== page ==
We’re expecting to see more of this debate, because it’s Mayoral candidate Efeso Collins’ flagship policy.
Gas Station bans becoming a reality
We touched on the future of gas stations last week, and it’s surfaced again, this time on Los Angeles, which might be the first big american city to ban new gas stations.
Proponents of the policy say that the destructive wildfires, killer heat waves, and heavy flooding that have hit the U.S. recently, fueled by climate change, are a sign that it’s time to stop expanding fossil fuel infrastructure. They also point out that gas stations can cause lasting health effects, releasing benzene — a known carcinogen — and contaminating the air, water, and soil. Shuttered gas stations make up half of the country’s 450,000 contaminated brownfield sites, according to the Environmental Protection Agency. That number is sure to grow as electric vehicles take over the road in the coming years, cutting the demand for gasoline.
What the ‘war on cars’ is really about
Here’s a reflective weekend long-read, by Doug Gordon of the War on Cars podcast, on reclaiming the ‘ban cars’ language from alarmist TV hosts, and the deeper thinking behind the tongue-in-cheek name of the movement.
Given the aggregate ways in which cars negatively impact individual lives, communities, and the planet, I believe a good-faith understanding of “the ban cars movement” is actually less radical than maintaining the status quo, which often seems to take the shape of a ban on everything but cars.
The joys of collective transport: cargo bikes on the rise
We shared the Dom Post’s story of the joy Elliot Beech and her family get from their cargo bike earlier in the post, and now here’s the New York Times with an article that’s both an explainer and ode to the cargo bike.
The humble little box on wheels — the Dutch word for cargo bike is bakfiets, or box bike — can do everything, from helping families with their errands to increasing efficiency for companies delivering products and services, all while reducing emissions and congestion and increasing safety, experts say.
Across the Atlantic, cargo bikes are an essential part of Paris’ hot cycling summer
While the Japanese have known about cargo bikes for a long time…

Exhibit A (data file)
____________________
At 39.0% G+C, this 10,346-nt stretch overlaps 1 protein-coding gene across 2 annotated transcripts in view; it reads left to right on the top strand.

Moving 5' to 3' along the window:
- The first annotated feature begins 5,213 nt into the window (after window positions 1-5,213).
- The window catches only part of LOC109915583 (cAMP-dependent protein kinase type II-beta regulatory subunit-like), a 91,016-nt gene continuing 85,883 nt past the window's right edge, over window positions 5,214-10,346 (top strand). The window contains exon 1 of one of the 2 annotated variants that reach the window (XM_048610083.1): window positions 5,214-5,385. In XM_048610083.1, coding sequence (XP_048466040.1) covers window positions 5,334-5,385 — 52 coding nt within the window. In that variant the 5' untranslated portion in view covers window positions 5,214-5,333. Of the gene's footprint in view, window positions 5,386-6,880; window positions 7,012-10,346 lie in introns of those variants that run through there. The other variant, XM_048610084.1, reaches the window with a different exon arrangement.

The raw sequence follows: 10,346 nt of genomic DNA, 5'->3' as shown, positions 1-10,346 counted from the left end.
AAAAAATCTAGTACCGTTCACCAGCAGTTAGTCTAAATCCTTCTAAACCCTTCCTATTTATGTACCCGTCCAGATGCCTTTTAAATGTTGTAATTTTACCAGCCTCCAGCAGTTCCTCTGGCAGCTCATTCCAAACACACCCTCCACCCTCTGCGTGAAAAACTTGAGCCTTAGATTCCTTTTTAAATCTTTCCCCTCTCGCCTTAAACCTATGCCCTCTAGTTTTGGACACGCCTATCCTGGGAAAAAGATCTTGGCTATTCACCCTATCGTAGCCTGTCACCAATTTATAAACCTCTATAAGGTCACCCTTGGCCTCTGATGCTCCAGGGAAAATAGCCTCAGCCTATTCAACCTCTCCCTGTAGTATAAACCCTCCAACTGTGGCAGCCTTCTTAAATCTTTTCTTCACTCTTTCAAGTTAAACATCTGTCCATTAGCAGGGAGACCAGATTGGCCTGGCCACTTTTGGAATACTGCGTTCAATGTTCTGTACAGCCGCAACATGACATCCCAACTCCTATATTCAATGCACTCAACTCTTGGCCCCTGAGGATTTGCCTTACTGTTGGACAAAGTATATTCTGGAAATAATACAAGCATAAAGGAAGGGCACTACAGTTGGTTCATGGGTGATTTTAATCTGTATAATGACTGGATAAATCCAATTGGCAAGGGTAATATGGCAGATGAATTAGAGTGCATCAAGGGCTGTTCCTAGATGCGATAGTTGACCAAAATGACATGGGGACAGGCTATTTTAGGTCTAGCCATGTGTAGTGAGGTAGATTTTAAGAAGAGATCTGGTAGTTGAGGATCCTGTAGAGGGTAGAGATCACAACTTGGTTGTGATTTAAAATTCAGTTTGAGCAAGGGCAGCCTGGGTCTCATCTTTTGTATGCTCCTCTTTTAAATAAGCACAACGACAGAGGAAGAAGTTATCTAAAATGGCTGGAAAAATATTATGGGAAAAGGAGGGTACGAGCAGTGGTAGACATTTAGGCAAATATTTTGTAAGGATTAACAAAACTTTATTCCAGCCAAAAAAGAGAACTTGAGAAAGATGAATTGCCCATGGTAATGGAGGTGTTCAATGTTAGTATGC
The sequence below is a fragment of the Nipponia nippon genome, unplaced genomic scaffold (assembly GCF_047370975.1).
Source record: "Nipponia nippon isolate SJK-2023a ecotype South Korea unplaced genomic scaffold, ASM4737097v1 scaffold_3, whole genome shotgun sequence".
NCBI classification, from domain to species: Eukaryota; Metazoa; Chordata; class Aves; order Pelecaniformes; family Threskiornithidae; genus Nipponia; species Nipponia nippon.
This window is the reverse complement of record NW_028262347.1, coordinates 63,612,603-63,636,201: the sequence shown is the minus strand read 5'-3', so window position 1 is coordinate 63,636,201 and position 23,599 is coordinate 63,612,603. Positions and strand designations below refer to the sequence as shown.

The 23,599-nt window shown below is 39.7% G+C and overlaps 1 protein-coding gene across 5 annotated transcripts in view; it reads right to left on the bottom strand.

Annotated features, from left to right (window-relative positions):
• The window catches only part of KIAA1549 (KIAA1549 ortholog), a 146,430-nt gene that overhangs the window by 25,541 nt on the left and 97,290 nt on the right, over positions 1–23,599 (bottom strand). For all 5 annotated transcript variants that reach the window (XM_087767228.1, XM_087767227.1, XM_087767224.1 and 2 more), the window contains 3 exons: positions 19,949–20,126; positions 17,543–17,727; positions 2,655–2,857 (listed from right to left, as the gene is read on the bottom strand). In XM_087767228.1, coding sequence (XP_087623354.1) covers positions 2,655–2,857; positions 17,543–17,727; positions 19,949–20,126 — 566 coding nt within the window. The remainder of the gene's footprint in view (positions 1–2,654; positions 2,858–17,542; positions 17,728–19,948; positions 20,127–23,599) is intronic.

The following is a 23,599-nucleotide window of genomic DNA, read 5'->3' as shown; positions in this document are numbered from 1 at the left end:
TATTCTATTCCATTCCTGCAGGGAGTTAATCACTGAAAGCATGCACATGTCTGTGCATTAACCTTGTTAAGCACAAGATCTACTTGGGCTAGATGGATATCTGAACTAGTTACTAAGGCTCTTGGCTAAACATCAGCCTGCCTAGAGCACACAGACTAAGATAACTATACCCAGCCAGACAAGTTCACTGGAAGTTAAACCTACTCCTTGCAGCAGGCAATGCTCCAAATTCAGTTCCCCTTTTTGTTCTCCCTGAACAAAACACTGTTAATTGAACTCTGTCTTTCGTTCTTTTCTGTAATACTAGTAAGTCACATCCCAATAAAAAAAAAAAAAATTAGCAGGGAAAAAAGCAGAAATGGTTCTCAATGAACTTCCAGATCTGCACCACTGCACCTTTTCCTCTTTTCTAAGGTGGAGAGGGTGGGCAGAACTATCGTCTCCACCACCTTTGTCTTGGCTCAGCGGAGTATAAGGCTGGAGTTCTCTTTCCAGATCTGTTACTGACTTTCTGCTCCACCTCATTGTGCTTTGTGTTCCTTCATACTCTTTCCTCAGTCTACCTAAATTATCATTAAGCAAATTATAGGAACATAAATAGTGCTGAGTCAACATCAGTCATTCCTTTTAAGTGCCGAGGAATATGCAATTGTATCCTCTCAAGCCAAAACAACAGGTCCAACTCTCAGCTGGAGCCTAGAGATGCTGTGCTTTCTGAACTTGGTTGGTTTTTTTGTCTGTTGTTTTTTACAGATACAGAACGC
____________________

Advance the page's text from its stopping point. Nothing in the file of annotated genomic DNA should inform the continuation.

… they’re several steps ahead with this tall and narrow, double height three wheeled pedal-powered machine. This is the kind of futuristic innovation we can get excited about!
The future of red carpet transport
Or, how we like to think we look on our bike commutes into the city.
Limousines out, bikes and e-bikes in: almost 20 well-known faces of German film rolled to the German Film Award in Berlin on @swapfiets. The bike subscription leader even rolled for them a blue carper ahead of the traditional red one. “For more sustainable movie production.” pic.twitter.com/TYNoNoV7EX
— Roman Meliška (@happy_roman) June 25, 2022
Tamaki cycleway is brimming with tamariki
The indicator species was spotted on the Glenn Innes to Tāmaki cycleway in the weekend.
A revolution in transport planning
This might well be our longest weekly roundup up yet, but this final piece is too good not to include. In a concise summary, Lisa Kane pulls out five key points from Karel Martens’ book Transport Justice. These key points, Kane argues, ask for nothing less than a revolution in transport planning methods.
Thinking about human beings first means thinking more about the ability of all kinds of people to travel (by whatever means). It broadens our possible toolkit beyond infrastructure and vehicles and traditional transport planning. Thinking transport justice is not about a focus on people as an add-on or as an after-thought, says Karel Martens, it’s about completely new methodologies. We need transport planning processes which intentionally focus on those we serve, and this means starting afresh from the ground up.
Whew! Hope you enjoy this bumper roundup edition on what’s looking to be a rainy weekend. See you next week.